By Rita Cook     

Cedar Hill – The City of Cedar Hill continues to pave the way in eco-friendly initiatives in the metroplex and, while the city’s green-minded programs are all certainly future-oriented, one particular project is an area first.

The city recently purchased two all electric vehicles, Nissan Leafs, which are being used in the city’s Utility Billing and Parks & Recreation Departments.

“I believe we are one of the first cities in the DFW metroplex to have All-Electric vehicles,” Cedar Hill Assistant City Manager, Melissa Valadez-Stephens says. 

The city received $7,500 in tax credits off the cost of the vehicles, which made the cost affordable at around $29,000 for each one new, particularly in comparison to gas powered vehicles Valadez-Stephens believes.

“We also have also worked with Ecotality to receive grant funds for the installation of four Electric Vehicle Charging stations at the Government Center,” Valadez-Stephens explains. 

Two of the stations are also designated for Public Use and users may park at the two available stations and cross the street to go to the Cinemark movie theater and their car will be charged.  The other two stations are for City use only and are where the two City’s all electric vehicles are charged. 

“The reason why these vehicles were particularly attractive to the City of Cedar Hill was because of the fact that they have absolutely no emissions and they are virtually maintenance free aside from the batteries, which are also relatively maintenance free as well,” Valadez-Stephens says.  “Two years ago, the City received stimulus funds for the development of an Energy Conservation Management Plan and we hired consultants to determine what the City’s impact was on the environment and help us set benchmarks for improving our overall level of carbon emissions.”

Since that time, the City of Cedar Hill has received over $1.5 million in grant funds to support various energy efficiency projects they have or are planning to implement in 2012.

Cedar Hill began taking the “green” approach after receiving direction from the City Council to ensure it was doing everything it could to be responsible stewards of not only the city, but the regional environment.

“Ultimately, I think Cedar Hill wants to be known as a City that has makes eco-friendly decisions in regards to Smart Growth and limit the City’s impact environmentally as much as is feasible,”  Valdez-Stephens says. “We want to encourage eco-friendly business practices, but we also want to ensure that the initiatives we take as a City and that we encourage for residents and businesses that they also make sense socially and economically.”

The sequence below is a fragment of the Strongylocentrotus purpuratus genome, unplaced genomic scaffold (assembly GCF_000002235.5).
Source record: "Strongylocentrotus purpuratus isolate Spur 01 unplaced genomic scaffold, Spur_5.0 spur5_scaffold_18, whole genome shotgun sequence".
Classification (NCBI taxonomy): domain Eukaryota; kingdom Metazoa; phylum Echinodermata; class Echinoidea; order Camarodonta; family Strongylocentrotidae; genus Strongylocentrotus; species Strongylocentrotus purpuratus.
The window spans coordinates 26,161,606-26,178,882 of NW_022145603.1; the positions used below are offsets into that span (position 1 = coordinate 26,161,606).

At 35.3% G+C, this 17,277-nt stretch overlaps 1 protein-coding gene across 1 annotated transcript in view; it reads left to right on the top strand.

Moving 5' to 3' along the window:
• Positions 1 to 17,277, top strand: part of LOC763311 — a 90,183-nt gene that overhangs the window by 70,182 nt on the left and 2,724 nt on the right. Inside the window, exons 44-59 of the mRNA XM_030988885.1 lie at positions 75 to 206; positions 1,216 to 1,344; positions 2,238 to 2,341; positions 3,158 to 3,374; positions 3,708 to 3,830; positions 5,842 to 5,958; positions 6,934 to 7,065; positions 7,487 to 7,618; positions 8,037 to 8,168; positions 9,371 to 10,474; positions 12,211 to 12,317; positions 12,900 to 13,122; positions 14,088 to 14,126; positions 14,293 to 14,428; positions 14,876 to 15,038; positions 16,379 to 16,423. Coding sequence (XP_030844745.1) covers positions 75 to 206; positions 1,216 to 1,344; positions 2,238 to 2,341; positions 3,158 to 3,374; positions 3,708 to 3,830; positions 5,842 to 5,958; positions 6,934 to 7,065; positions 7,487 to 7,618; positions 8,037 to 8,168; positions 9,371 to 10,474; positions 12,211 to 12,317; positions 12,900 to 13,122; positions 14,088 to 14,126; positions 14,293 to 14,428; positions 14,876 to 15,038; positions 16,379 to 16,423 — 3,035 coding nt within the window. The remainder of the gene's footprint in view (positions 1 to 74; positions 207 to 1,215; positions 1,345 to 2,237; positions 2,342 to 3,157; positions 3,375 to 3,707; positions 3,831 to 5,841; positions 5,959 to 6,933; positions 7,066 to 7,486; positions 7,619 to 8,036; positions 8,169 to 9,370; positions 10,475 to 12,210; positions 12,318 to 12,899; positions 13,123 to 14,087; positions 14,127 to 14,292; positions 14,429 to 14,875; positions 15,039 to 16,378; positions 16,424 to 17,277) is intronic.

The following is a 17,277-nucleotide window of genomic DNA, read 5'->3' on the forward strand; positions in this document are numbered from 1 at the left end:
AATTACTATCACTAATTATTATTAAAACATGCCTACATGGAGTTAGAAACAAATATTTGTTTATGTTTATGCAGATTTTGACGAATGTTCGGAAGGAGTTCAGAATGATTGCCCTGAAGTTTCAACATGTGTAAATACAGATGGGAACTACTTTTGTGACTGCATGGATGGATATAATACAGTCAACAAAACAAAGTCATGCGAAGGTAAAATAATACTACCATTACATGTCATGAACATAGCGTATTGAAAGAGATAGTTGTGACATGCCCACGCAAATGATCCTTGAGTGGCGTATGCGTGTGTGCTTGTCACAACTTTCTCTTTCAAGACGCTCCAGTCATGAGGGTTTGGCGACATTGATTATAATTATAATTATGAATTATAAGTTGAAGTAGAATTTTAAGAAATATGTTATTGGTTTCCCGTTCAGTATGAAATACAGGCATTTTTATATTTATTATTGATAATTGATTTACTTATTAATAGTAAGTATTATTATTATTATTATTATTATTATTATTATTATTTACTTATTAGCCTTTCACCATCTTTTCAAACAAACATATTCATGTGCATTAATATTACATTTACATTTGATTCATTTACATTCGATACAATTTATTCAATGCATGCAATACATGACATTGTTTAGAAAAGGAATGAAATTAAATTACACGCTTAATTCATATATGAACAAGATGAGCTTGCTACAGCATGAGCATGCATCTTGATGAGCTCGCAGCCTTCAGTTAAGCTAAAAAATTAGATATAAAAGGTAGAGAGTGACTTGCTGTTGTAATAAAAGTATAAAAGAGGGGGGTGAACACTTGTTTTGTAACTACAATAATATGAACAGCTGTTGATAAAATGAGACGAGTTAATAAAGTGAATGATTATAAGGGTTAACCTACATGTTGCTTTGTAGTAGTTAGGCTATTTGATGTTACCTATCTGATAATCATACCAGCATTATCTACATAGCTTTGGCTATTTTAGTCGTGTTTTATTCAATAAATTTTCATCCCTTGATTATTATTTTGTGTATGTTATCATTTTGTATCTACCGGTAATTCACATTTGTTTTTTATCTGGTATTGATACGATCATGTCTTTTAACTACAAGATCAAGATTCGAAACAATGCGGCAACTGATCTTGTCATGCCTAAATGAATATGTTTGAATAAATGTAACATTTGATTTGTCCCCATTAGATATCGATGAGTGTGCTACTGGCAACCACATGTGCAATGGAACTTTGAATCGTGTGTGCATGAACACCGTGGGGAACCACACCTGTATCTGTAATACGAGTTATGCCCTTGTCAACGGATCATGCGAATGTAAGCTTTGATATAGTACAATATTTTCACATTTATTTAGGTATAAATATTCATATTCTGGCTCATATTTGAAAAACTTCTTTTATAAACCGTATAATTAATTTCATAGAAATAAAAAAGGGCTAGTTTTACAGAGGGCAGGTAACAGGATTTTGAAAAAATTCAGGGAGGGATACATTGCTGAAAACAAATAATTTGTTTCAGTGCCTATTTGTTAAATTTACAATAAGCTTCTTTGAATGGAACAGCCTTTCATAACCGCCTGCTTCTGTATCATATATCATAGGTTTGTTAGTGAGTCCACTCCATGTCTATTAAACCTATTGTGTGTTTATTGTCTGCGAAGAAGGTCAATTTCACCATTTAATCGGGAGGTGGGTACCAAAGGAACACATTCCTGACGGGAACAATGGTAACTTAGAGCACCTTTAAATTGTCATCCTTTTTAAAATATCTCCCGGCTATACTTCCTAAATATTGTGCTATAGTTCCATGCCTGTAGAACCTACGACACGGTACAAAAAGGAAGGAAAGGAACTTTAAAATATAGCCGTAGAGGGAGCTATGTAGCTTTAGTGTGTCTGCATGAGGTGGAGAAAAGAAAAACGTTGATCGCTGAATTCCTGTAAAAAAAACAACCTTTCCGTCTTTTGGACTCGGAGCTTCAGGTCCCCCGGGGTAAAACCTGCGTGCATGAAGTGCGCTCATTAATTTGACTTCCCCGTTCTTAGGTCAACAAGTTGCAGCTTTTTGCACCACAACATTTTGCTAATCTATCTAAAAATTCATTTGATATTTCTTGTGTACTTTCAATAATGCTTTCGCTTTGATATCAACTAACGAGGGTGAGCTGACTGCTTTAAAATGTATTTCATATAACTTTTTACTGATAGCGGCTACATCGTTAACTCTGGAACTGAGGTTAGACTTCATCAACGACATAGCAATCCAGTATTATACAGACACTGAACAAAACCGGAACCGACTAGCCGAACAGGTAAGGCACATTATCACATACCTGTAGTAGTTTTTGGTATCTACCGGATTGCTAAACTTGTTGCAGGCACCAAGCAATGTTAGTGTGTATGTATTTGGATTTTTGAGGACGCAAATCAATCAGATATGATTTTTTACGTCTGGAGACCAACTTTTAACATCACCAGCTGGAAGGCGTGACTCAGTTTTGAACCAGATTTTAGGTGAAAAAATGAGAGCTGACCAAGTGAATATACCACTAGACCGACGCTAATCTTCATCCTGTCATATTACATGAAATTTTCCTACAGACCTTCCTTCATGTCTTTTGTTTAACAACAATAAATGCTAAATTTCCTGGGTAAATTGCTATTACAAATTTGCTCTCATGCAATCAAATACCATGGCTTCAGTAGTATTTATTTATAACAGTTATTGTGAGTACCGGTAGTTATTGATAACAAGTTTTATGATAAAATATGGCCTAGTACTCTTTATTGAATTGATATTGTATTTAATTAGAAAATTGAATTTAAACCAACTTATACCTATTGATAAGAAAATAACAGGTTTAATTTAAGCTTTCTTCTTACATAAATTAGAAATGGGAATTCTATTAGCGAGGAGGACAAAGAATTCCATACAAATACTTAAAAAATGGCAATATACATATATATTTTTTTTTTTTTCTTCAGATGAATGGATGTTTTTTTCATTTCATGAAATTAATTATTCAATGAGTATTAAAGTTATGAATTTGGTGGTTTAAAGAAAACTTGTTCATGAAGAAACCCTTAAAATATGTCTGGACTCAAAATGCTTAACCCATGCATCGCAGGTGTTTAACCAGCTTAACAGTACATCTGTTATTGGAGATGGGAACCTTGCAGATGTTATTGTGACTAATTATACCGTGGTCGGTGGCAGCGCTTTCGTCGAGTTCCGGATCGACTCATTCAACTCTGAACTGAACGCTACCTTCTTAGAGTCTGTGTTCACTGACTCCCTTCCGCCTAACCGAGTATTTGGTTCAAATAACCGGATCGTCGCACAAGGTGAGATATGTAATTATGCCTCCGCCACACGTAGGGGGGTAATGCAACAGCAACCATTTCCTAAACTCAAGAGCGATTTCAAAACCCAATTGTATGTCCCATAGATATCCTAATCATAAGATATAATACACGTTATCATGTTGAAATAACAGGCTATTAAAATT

In addition to the all electric vehicles, Cedar Hill continues the green trend in other ways too. Recently the city implemented a solar powered trash compactor and they are installing a 4.5 kw wind turbine at the Government Center from a $50,000 grant from the State Energy Conservation Office (SECO) for the project. 

The city also plans to have wind turbines installed by summer 2012 and Cedar Hill already has a 152 kw Solar System on the top of the roof of the Government Center and a dashboard online that residents can view for real-time production at

“We believe that our citizens are eco-conscious,” Valadez-Stephens concludes. “Our citizens like the fact that we have more open green space and acres of parks than any other City in the metroplex and we want to keep things that way.  I think that mindset has culminated into green practices such as the increased recycling efforts we are now doing and so many other things that are happening now and will be happening later this year.”

While Cedar Hill tries to solidify its place as a local leader in sustainable development, the city's efforts reflect trends that may be picking up steam regionally. TXU Energy and the city of Dallas recently opened two new  TXU Energy electric vehicle charging stations at Dallas City Hall.  TXU has said they also plan to install at least three more stations in Dallas and about a dozen across the Dallas-Fort Worth area and that they will pay for the equipment, installation, and one year of electricity.  The City of Dallas also plans to place charging stations at the J. Erik Jonsson Central Library and the Dallas Museum of Art in the future.

Rita Cook is a freelance writer who has worked as a special Contributor to The Dallas Morning News and other major publications.